What’s good for VQR is good for the school that funds it. The access to literary glitz and glamour reflects well on the University’s national reputation as a place that fosters the written word. The asso-ciation especially works for UVA’s graduate writing programs. In 2005, UVA’screative writing M.F.A. program was ranked fourth nationally by U.S. News and World Report.

   Don’t, however, think this is just a bookish pissing contest. If you really do have only 10 seconds to grab someone’s attention, then marquee names and a little aesthetic spice are clear pluses—for everybody. Genoways likes to repeat a quip attributed to George Plimpton, the celebrated editor of The Paris Review, who likened big-money names to the poles that hold up the tent for younger writers to come in under.

Genoways’ magnanimity is no act. The man is just smart. And kind. And hard-working. A withering triumvirate.

   Janna Gies, Ted’s assistant who also worked under Blackford, calls Genoways, “one of the smartest people I have ever met.”

   John Casteen IV, a close friend of Genoways, who besides being the son of UVA’s president, is a member of VQR’s poetry board, calls his friend “a fundamentally sympathetic person.”

   “One of the hallmarks of the great mind is the ability to change,” says Casteen, “not being doctrinaire,” and Genoways, he says, has that turn of mind.

   Ironically, this is precisely the quality Genoways himself values in his magazine. For the record, VQR is not simply a literary magazine. Never has been. It’s a magazine that explores contemporary issues and debates—from desegregation to Iraq to AIDS in Africa to, as in the issue that comes out this week, Darwin and evolution—discussing and deconstructing each topic in essays, criticism, stories and art. In this sense, VQR is more akin to Harper’s than The Paris Review.

   “There are some issues that, to me, there aren’t two sides to,” says Genoways about how politics manifest themselves in the journal. “[For example], the question of whether we should be taking a greater role in trying to stem the spread of AIDS in Africa. It’s hard for me to see the argument against us doing that…I think that there’s a confusion between fairness and balance. We are absolutely committed to being fair. I don’t think we have any obligation to be balanced.”

 

Spiegelman, Morrison, Chabon, Kushner, etc. regardless, VQR may have readers that “matter”—discerning readers who appreciate the obscure instrument Geno-ways has mastered—but the quarterly still doesn’t have circulation with any significant real-world meaning. The circulation may have increased almost 60 percent since Genoways arrived, but that still means that whereas it used to hover around 3,400 per year, now it’s just short of 6,000. In contrast, Harper’s average circulation is 227,600 per month.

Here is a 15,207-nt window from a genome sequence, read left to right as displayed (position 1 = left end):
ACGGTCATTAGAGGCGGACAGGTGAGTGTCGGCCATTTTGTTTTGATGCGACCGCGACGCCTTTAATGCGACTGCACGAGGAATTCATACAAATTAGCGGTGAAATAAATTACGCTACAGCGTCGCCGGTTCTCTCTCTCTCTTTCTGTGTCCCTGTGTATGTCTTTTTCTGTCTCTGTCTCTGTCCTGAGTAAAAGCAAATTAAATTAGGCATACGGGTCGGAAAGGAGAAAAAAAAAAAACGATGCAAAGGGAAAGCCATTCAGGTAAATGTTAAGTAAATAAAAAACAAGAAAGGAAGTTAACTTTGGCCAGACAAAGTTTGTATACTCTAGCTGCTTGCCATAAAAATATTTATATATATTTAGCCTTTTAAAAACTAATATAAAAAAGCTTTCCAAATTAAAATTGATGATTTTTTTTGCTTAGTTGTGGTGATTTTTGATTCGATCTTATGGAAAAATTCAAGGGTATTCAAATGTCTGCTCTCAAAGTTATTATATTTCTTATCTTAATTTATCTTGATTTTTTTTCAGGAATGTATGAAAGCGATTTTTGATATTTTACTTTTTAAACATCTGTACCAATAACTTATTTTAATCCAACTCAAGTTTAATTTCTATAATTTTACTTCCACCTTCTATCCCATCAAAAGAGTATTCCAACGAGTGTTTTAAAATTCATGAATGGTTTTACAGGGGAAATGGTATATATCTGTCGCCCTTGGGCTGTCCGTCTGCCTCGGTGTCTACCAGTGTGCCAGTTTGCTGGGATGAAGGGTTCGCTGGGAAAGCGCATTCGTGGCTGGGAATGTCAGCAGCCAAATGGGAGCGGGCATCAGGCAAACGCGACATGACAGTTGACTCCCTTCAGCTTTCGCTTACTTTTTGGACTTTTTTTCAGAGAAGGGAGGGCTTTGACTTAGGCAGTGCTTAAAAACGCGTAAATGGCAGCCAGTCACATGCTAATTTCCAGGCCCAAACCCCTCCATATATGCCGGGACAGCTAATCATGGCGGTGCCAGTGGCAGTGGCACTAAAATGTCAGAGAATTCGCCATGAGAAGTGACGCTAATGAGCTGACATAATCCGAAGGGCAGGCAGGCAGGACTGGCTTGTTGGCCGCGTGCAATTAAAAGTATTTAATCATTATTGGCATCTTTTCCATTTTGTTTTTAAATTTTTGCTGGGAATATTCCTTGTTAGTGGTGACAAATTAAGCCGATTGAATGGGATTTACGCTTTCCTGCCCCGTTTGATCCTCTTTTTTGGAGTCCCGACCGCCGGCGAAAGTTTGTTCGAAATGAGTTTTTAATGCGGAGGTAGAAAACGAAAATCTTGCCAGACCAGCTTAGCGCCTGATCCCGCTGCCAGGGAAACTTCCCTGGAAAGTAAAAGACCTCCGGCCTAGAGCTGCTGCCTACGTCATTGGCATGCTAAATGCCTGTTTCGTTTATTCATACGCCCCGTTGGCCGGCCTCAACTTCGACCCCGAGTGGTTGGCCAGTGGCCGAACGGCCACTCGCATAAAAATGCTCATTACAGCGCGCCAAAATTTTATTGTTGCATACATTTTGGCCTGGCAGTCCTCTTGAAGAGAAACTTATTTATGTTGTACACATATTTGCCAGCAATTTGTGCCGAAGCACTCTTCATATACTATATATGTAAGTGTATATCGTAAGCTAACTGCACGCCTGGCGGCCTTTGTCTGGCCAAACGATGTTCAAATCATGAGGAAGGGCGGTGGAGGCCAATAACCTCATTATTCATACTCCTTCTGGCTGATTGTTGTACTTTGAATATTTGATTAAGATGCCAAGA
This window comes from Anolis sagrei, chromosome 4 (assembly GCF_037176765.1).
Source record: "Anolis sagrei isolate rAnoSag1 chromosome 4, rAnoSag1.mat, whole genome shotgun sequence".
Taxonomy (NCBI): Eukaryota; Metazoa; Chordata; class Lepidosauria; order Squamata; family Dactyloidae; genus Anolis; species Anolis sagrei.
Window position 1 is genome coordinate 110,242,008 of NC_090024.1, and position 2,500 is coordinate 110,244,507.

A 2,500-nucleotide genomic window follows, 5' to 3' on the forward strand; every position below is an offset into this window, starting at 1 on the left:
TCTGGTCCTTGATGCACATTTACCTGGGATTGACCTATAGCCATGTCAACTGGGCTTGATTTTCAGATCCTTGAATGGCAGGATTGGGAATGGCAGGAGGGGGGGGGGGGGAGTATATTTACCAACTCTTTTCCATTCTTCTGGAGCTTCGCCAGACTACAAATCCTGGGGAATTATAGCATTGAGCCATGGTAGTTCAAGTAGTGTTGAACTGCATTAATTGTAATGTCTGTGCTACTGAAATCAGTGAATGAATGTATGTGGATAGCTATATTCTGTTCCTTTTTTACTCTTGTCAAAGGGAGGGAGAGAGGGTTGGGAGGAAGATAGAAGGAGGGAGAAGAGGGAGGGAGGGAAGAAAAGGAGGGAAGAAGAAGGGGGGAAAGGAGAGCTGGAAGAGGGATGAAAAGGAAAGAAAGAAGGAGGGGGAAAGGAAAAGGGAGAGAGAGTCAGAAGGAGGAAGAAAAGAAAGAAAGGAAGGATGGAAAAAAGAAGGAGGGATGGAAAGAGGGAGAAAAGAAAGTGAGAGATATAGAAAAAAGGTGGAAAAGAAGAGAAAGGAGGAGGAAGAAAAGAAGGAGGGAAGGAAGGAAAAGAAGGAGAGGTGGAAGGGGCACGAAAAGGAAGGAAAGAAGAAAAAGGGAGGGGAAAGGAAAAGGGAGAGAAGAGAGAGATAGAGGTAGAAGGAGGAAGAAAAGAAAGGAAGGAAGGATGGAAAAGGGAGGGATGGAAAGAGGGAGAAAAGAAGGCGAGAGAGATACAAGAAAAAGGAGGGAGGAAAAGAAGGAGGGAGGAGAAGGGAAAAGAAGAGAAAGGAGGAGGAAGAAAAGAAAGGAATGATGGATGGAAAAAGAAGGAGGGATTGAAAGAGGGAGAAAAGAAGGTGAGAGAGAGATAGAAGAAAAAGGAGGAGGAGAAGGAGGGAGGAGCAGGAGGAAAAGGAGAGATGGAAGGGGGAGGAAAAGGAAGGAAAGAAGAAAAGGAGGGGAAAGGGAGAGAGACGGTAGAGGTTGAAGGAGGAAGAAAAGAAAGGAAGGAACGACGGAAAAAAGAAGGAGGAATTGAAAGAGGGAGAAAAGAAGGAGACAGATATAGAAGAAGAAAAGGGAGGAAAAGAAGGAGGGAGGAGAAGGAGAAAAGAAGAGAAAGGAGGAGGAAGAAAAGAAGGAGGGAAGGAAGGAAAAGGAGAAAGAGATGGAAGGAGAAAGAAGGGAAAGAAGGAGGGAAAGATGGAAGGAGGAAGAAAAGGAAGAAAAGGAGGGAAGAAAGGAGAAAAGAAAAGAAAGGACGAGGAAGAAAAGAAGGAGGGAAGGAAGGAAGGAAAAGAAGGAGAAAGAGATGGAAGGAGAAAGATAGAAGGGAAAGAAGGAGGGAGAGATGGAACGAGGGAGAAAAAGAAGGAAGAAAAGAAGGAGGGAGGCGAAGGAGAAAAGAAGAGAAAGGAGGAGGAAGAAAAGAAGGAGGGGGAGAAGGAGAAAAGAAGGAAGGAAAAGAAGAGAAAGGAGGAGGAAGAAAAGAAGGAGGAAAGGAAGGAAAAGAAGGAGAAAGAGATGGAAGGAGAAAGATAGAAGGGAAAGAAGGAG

Luckily, those precious readers are enthusiastic. In a file near her desk, Gies keeps an inch-thick manila folder of letters—mostly from thankful readers and contributors, although a few are from bitter, rejected writers. The outpouring of appreciation can be summed up in the words of C-VILLE’s own book reviewer, Doug Nordfors, who in reviewing the latest issue of VQR said, “In today’s unsound world, to demand more fiction and poetry and less social commentary is heartless, not to mention wrong…Bless you, VQR, for doing what you’re supposed to do.”

In some ways, however, the greater meaning of the quarterly’s life in today’s literary landscape comes from the food chain: It feeds the mainstream media beast above it.

   Genoways cites, for example, how when the Johnny Cash biopic came out, National Public Radio picked up on photos of the Folsom Prison concert that VQR had run a year earlier, and linked the VQR text to the radio channel’s website.

   “There are occasions like that,” Genoways says, “when suddenly we can tap into something larger. Then, for a brief moment you think, ‘Wow, O.K., people are listening.’”

   For his part, Genoways appears to get the most satisfaction out of the nonfiction pieces he commissions to bolster the theme of each issue. Genoways may have gotten his M.F.A. in poetry, but his early mentors were journalism teachers and this is apparent in his passion for the medium.

   “We’ve provided a forum where these important opinions and analyses are put to paper,” he says, the customary vigor in his voice deepening into something slightly more thoughtful, ardent even. “These things wouldn’t exist if we hadn’t gone to the author…Then those pieces just exist. They’re in libraries and they’re part of the permanent record.”

   Of course, the biggest problem with being young, vigorous, and full-of-cool in the now, is that you’re gonna get old, fat, and out-of-date in the future. Genoways willingly admits he never wants to get booted from his chair with the gazillion-dollar view. Lucky for him, nobody I interviewed seemed at all concerned that time could chip away at El Genoways.

   “I don’t see my generation of editors becoming substantially more conservative as they age,” says Casteen, who places his friend into a category of esteemed young editors such as Heidi Julavitz of The Believer and Dave Eggers of McSweeney’s. “It’s a literary movement that doesn’t yet have a name but I think that in a generation we’re going to look back on this decade and say this was when all the new stuff was formed.”

   The remaining question, then, about this prince of the printed word is if he has the ingredients to become his generation’s Plimpton? Youth, charm, intellect, ambition, sparkle? Yes, yes, yes, yes, and yes. But does our culture—with its reality stars and celebrity sex tapes—still crown literary kings? Who can say?

   But hey, it’s nice work if you can get it.